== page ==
Maybe, it’s time to upgrade your basement? Basement renovation is an excellent way to expand the usable square footage without adding an extra room. However, moisture and cold is tough enemies of any finished basement. You cannot avoid regular chills and dampness, but you can control them with the help of heating and humidity control systems. Check over here the reasons why your basement area is still cold.
Even if you don’t have active sources of water, the main problem most homeowners face with is the humidity of this area. Cool temperature in addition to humidity causes condensation, which leads to growth of mold, mildew and rot.
- Ground level cold
Below-grade walls, windows, ducts and vents act as “freeways” allowing cold air to cascade into your basement. Poorly-insulated dryer vent and duct chills basement more than an entire below-grade basement wall.
69 days behind
Winter months make spring in your basement very chilly. It’s not the snow accumulated on the ground near your basement walls have impact on basement temperatures. According to research, when snow exceeds 2 feet, basement temperature can start to be dramatically affected. It takes about 3 days to exterior foundation wall surfaces to react to changes in outside temperature. So, if your foundation wall is about 6 feet down, it takes about 69 days to catch up to open-air temperature. Your foundation walls are literally a season behind, transmitting those temperatures into a basement.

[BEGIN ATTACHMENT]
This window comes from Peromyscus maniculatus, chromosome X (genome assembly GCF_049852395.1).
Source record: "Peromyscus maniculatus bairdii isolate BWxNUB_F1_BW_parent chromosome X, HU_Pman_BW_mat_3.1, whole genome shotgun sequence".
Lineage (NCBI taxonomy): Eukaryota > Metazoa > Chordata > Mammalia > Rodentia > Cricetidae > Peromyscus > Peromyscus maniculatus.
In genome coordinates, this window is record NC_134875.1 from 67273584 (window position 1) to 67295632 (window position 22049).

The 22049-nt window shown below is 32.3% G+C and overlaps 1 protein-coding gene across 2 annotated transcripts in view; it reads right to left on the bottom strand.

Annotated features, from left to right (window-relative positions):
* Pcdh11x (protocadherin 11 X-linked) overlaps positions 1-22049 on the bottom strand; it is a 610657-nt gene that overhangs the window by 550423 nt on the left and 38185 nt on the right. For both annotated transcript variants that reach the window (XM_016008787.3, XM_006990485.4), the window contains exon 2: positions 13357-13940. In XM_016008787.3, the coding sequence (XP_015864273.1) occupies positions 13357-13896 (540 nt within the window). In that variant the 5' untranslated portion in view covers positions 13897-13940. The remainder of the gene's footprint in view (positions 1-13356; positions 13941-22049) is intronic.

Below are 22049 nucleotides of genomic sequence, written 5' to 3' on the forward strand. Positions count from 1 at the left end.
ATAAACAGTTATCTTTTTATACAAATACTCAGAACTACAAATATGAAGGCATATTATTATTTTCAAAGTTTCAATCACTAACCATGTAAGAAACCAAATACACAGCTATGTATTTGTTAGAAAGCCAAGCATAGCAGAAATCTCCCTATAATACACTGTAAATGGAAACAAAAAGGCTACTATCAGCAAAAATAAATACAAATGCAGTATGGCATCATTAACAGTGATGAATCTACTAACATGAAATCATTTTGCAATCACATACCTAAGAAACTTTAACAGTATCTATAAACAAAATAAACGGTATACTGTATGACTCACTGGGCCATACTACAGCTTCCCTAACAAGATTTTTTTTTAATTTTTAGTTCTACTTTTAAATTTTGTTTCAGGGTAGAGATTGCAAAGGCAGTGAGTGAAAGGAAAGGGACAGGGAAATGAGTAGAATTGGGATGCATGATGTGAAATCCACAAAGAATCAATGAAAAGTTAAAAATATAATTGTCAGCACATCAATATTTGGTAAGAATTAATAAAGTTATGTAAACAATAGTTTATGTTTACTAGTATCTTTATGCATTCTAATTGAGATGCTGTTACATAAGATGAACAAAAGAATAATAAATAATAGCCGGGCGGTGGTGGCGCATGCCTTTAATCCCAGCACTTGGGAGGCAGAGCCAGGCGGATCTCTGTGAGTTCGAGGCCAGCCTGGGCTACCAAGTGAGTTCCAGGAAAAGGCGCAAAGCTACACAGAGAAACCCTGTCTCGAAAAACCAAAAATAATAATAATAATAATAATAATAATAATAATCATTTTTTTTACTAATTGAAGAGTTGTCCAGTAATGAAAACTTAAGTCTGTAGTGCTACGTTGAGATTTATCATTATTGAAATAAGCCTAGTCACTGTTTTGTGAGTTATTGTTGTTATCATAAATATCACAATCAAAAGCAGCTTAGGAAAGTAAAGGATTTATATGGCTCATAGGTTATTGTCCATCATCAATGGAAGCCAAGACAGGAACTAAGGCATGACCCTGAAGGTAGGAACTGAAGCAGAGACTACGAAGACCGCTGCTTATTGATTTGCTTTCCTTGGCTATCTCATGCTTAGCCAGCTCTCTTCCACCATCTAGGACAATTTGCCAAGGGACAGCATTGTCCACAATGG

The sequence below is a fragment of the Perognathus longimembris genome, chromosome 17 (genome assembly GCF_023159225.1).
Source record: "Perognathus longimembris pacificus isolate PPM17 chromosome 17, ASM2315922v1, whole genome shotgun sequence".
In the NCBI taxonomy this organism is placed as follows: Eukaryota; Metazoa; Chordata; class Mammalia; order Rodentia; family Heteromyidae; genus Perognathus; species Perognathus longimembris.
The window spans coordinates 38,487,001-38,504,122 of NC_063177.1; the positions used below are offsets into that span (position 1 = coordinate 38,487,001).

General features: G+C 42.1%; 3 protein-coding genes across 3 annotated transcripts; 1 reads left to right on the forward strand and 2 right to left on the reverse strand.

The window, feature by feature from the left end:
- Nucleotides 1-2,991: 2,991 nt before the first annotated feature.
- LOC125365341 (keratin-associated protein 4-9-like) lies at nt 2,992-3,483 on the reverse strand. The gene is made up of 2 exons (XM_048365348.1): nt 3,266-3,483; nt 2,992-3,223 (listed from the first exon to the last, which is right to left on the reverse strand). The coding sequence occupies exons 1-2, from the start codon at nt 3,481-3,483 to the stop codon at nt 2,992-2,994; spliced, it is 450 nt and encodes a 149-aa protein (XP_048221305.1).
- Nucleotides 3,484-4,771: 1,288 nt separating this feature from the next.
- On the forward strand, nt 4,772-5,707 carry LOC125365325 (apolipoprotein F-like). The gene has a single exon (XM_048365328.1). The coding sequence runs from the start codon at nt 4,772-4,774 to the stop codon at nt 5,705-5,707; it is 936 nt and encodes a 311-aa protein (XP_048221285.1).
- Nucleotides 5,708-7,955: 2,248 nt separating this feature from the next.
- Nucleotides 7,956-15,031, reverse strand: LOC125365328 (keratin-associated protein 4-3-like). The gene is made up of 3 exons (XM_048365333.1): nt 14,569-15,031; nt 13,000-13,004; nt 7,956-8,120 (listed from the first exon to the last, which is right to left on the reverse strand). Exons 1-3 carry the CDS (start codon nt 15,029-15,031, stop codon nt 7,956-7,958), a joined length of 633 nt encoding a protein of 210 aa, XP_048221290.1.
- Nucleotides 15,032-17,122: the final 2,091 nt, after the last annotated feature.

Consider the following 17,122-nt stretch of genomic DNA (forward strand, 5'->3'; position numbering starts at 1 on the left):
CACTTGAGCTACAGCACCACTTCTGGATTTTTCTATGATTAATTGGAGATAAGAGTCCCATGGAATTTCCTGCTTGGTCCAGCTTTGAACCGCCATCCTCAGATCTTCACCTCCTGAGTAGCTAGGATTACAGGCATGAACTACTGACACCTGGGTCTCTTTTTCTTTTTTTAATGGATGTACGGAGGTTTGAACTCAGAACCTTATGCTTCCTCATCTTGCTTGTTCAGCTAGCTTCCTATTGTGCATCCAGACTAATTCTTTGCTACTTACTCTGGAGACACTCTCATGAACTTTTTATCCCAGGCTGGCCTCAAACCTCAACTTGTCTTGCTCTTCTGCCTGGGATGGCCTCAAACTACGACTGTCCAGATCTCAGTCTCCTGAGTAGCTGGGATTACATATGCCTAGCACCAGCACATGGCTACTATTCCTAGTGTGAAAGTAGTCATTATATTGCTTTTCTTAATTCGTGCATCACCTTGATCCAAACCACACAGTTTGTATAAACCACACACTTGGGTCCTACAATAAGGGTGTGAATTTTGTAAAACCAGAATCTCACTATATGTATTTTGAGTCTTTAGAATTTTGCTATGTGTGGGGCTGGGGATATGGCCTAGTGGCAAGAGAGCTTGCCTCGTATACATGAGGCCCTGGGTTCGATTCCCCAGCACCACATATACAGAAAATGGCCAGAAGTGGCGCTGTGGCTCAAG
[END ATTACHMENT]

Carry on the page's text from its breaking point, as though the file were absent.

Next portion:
Upstairs solar heat gain
Do you have a single heating system for both the basement and upper level with the thermostat located upstairs? As a result, the temperature upstairs is higher as heat rises and congregates upstairs in addition to solar heat gain. If you have a pre-installed heating system that uses forced-air, it can be extended into the finished basement for additional heat. There’s a variety of available heating options, so, maybe, it’s worth trying out some alternative opportunities?
Imbalanced or poorly-sealing heating registers
Equal opening/closing of heating registers with the single zone heating system for upstairs and downstairs is a big mistake.
Depending on its location, each room has its own temperature and heating needs. For example, south-facing rooms experience more solar heat gain, while basement area need more heat.
Consider motorized opening and shutting registers on an hourly basis that are individually controlled by thermostat in each room. This helps to keep the whole system in better balance.